Students at Linn State Technical College were met with a new and unnecessary drug testing policy on Sept 7. The tests will be included in student fees at a cost of $50 and will test for 11 drugs, including marijuana, cocaine and methamphetamine.
Even if it is a technical college, using a drug test to determine whether someone should be able to attend school is creating a barrier to education that has nothing to do with a person’s ability to excel in a particular career specialization.
Instead of using that money to pay for drug tests, the money could be used towards improving other aspects of the school. I think some of the fees that students already have to pay are unnecessary and just a way for the school to get more money.
“I don’t think colleges should use drug screens on students for admissions,” Aerolyn Shaw, senior public relations major, said. “It would lengthen the admissions process as well as possibly increase the application fee among other fees.”
According to school leaders, the tests are necessary for student safety since some coursework includes aircraft maintenance.
According to Alan Zagier, writer for the Huffington Post, the decisions to invoke this policy have rubbed some people the wrong way, who call it “a constitutional violation of the Fourth Amendment protection against unlawful searches and seizures, an invasion of privacy and a likely lawsuit target.”
A week later after its introduction, a federal judge temporarily suspended the school from drug testing when the American Civil Liberties Union (ACLU) of Eastern Missouri filed suit on Sept. 14 on behalf of six students at Linn State Technical College.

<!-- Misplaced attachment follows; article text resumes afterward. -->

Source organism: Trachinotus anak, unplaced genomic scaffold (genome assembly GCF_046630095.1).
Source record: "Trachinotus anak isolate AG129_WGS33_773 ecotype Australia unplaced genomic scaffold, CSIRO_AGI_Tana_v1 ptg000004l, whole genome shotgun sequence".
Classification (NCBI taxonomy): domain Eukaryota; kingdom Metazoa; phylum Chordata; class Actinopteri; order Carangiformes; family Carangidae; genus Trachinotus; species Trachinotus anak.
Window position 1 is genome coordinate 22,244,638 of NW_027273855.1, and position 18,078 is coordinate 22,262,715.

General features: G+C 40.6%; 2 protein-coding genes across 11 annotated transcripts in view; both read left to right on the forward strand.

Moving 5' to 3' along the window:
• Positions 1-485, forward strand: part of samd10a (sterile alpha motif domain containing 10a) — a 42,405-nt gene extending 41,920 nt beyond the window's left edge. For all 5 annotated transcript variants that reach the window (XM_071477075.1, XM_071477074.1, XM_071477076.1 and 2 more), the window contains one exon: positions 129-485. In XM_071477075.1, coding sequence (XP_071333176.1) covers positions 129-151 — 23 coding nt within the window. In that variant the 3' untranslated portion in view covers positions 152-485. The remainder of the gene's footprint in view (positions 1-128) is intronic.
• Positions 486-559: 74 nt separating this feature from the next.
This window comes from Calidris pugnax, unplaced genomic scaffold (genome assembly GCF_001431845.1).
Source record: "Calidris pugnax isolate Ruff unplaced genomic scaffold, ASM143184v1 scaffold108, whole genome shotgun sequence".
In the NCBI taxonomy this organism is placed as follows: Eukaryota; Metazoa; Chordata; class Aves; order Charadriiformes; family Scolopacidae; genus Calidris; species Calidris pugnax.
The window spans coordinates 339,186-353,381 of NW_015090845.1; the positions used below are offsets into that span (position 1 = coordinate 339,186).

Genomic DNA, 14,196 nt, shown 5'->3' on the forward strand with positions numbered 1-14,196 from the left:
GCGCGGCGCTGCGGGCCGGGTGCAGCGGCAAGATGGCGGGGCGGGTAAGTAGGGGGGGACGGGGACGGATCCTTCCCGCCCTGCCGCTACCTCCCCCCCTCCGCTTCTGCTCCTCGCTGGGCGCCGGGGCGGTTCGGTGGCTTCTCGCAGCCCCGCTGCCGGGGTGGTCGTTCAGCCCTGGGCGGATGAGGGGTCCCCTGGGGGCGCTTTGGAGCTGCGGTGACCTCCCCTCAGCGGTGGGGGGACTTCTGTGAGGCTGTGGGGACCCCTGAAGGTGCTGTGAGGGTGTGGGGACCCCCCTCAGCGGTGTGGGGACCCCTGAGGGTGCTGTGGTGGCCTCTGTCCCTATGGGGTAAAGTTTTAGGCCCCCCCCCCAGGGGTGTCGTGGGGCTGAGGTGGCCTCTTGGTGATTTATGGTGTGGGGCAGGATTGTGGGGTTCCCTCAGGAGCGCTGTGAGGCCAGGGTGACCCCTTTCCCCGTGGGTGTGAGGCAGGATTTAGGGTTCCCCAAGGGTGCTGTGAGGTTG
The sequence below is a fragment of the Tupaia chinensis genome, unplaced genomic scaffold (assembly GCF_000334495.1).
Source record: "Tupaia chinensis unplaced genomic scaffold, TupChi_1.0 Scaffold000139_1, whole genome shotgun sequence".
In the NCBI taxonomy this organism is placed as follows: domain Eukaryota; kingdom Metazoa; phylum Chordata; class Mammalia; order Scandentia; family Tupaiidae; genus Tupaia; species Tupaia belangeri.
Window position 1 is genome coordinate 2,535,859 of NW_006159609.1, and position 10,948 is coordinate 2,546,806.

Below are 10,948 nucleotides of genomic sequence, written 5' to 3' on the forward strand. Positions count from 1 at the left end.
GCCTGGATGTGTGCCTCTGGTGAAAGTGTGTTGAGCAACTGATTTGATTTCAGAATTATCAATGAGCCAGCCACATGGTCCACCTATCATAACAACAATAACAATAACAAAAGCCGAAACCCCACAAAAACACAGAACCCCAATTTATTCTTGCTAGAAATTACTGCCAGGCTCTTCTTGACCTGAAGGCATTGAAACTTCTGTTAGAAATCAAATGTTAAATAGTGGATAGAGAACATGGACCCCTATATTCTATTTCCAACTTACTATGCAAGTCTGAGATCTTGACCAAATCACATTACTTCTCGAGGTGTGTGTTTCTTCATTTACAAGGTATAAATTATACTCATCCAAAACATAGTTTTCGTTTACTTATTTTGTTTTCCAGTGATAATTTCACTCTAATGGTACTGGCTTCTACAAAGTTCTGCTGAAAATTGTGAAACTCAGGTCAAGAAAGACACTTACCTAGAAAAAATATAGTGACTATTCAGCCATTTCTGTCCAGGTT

Richard Pemberton, associate dean of Student Affairs, said results from a survey the school conducted show that hundreds of local employers are overwhelming supportive of a requirement which these same students will encounter in the job market.
Although it seems like the school is trying to prepare its students for something they will encounter when they have to go out in the world and use their skills to get a job, some people may not even be able to attend school to learn what they need to get a job in the first place with this policy.
If a student tests positive, they will be allowed to stay in school, but on probation, and must test clean after 45 days while also doing an online drug-prevention course. If they test negative the next time they are tested, they will remain on probation until the conclusion of the semester and will be subject to a random follow-up test.
Drugs are bad, but the consequences that people have to face, like probation or possible expulsion from school because of the abuse, shouldn’t coincide with their education. You can’t get very far in life without an education. Teachers, faculty members and adults who have already gone out into the job market know this—so why keep our generation of students and future generations from getting the same, or better opportunities?